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A New Black-Jewish Caucus Aims For Solidarity — But Will Israel Get In The Way?

Congress has hundreds of caucuses, collections of politicians with common interests in everything under the sun –- the Congressional Hispanic Caucus, the Medicare for All Caucus, the Chicken Caucus.

On Monday, a new, bipartisan caucus was announced, one that hopes to rebuild a historic alliance that has lately seen some tensions: the Congressional Caucus on Black-Jewish Relations.

Jewish and African-American activists and politicians have cited the importance of standing together in the face of rising white nationalism. But it remains to be seen whether political differences will get in the way.

“Any time leaders (in this case, of Congress) take the full view of white supremacy and a more expansive approach to fighting it, it’s a positive development. Solidarity is to be heralded,” Marjorie Feld, a professor of history at Babson College who has studied black-Jewish relations, wrote to the Forward in an email.

But at the same time, she wrote, “I fear that the same problems that have stood in the way of Black/Jewish alliances will continue to plague this Caucus, though. And that’s mainly Israel/Palestine.”

The new group was announced in Washington at the annual convention of the American Jewish Committee, which organized meetings in January that led to the caucus’s formation.

Rep. Debbie Wasserman Schultz, a Jewish Democrat from Florida and the former chair of the Democratic National Committee, said that Rep. Brenda Lawrence, an African-American Democrat from Michigan who also spoke at the launch, had pushed for the caucus’s formation.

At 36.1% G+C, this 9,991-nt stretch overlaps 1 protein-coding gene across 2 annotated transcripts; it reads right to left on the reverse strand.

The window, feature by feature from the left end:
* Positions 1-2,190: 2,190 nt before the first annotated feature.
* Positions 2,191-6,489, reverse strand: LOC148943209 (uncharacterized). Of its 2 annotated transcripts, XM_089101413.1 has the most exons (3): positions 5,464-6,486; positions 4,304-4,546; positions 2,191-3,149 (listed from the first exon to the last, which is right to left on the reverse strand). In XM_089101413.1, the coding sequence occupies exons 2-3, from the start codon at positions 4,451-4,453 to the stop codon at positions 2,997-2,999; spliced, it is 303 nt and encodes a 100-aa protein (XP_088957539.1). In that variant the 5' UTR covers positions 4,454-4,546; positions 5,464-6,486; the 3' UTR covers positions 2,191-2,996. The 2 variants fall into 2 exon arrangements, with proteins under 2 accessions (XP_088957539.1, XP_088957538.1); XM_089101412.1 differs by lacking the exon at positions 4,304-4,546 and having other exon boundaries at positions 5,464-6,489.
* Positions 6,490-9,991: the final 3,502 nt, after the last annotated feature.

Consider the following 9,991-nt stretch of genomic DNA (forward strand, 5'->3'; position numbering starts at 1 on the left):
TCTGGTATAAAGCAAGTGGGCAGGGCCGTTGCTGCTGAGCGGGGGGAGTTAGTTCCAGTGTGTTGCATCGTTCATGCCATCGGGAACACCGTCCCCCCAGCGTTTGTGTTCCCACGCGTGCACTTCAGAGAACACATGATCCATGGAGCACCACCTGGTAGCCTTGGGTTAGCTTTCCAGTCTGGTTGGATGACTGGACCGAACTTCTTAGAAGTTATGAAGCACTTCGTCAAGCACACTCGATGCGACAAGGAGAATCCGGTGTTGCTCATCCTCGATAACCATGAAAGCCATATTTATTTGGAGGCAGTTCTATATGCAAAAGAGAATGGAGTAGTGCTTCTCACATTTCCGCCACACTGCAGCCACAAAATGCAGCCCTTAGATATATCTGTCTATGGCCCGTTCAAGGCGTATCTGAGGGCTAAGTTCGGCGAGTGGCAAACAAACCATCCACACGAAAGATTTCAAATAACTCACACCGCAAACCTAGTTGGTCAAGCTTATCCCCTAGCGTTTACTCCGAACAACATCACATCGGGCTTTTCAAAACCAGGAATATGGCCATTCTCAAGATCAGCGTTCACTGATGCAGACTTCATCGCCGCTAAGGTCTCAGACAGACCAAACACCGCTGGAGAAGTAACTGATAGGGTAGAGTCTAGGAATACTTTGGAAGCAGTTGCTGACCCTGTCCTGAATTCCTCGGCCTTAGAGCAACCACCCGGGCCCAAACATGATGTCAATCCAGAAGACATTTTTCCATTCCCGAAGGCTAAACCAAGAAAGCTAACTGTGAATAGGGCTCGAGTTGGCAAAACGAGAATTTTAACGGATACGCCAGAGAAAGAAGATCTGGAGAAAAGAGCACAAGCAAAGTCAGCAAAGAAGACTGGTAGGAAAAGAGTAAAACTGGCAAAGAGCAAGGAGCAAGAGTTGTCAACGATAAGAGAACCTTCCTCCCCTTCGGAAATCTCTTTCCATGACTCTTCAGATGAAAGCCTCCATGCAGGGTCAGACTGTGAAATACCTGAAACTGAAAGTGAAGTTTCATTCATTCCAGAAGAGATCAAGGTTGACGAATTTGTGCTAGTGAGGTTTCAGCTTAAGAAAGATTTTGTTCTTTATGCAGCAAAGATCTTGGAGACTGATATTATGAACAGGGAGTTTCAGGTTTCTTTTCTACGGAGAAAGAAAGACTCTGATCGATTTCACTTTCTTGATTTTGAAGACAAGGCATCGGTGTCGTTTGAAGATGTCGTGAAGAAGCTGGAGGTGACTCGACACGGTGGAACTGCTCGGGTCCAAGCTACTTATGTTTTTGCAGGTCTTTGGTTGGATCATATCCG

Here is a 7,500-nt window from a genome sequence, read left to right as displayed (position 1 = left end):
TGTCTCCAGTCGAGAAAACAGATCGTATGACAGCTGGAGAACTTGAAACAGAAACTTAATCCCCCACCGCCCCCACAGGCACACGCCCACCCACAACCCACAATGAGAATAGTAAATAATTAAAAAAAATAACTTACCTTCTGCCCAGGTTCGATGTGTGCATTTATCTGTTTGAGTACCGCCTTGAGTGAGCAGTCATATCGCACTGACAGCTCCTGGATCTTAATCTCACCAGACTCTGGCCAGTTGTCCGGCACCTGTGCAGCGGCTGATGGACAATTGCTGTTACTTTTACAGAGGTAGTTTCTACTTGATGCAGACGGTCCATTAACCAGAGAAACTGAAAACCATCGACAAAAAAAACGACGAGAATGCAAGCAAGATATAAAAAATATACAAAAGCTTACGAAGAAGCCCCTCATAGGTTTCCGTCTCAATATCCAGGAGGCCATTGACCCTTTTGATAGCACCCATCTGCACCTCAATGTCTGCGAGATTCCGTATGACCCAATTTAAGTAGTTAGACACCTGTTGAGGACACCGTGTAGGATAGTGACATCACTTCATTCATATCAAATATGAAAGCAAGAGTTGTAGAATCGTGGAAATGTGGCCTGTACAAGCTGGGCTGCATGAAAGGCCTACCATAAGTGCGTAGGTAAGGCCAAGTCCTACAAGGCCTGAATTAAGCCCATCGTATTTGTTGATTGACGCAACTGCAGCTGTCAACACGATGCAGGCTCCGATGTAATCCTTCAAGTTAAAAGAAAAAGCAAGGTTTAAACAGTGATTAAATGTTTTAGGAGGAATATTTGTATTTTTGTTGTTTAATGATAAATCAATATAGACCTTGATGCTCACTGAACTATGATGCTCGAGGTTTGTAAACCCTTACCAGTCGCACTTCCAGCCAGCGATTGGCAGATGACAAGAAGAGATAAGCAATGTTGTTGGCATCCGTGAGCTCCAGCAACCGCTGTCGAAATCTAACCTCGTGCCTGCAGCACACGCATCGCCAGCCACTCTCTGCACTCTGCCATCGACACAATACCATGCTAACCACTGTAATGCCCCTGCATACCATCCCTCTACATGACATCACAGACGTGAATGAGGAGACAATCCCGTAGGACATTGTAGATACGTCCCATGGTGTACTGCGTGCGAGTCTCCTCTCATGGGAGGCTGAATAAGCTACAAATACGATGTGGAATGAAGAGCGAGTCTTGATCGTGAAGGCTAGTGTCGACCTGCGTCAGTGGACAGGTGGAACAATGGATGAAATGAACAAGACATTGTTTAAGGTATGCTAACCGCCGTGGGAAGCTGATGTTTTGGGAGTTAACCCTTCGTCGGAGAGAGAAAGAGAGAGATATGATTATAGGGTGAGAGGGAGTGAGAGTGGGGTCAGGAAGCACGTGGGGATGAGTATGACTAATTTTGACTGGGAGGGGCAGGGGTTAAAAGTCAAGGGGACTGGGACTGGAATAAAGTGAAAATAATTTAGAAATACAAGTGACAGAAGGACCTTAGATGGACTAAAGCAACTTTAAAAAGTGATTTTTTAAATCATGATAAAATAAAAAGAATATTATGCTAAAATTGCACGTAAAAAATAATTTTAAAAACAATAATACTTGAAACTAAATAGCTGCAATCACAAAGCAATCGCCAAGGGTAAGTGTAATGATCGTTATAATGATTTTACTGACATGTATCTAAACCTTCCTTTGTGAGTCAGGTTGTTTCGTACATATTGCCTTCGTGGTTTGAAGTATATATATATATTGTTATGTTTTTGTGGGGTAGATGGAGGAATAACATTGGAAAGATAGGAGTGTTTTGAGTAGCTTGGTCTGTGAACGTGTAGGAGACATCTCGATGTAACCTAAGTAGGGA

“She came to me on the House floor well over a year ago with the idea that for so many years, our two communities, generation after generation have stood in this gap with one another, have lifted as we climbed, and pulled each other along when that was necessary as well,” Wasserman Schultz told the audience.

The other founding members were Reps. John Lewis, the Georgia Democrat and civil rights legend; Lee Zeldin of New York, one of two Jewish Republicans in Congress; and Will Hurd of Texas, one of two African-American Republicans in Congress. (Hurd, whose district is 70% Hispanic, and Wasserman Schultz are already two of the co-chairs of the Latino-Jewish Caucus.)

The history of the black-Jewish alliance is a source of pride in the Jewish community: Jewish activists helped found the NAACP, Jews were strongly active in civil rights efforts in the South in the 1960s, Rabbi Abraham Joshua Heschel marched with Lewis and Rev. Martin Luther King, Jr. in Selma, Alabama. Jews and African-Americans remain two of the most loyal Democratic constituencies, and their advocacy groups push for similar anti-discrimination and anti-poverty policies. But things became more complicated in the late 1960s and beyond, when African-American leaders began to identify more with the Palestinian movement and have less sympathy for Jews benefiting from white privilege.

“The ways in which blacks and Jews are natural allies, and the ways in which there are intrinsic tensions between the two communities — every few years, it plays out on different political issues,” said Marc Dollinger, a professor at San Francisco State University and the author of “Black Power, Jewish Politics: Reinventing the Alliance in the 1960s.”

One issue currently playing out in Congress is the treatment of Rep. Ilhan Omar, a Minnesota Democrat and one of the first Muslim women in Congress. Omar, who was born in Somalia, has repeatedly been criticized by prominent Jews -– including fellow congressional Democrats –- for making anti-Semitic statements (Omar has apologized for some of those comments).

But several politicians of color said that many of the criticisms of Omar –- especially those coming from President Trump and other Republicans -– were racist and Islamophobic. Some admitted that they, like Omar, didn’t know about the history or negative connotations of certain anti-Semitic tropes -– and efforts by Jewish members of Congress to educate them flopped.

Adding to matters is the fact that Zeldin himself has been one of Omar’s biggest public antagonists, repeatedly accusing her of anti-Semitism, calling for her to be kicked off the Foreign Affairs Committee and introducing a House resolution specifically condemning her. The Democratic-controlled House eventually passed a resolution condemning anti-Semitism and other forms of bigotry in general, but not naming Omar or anyone else.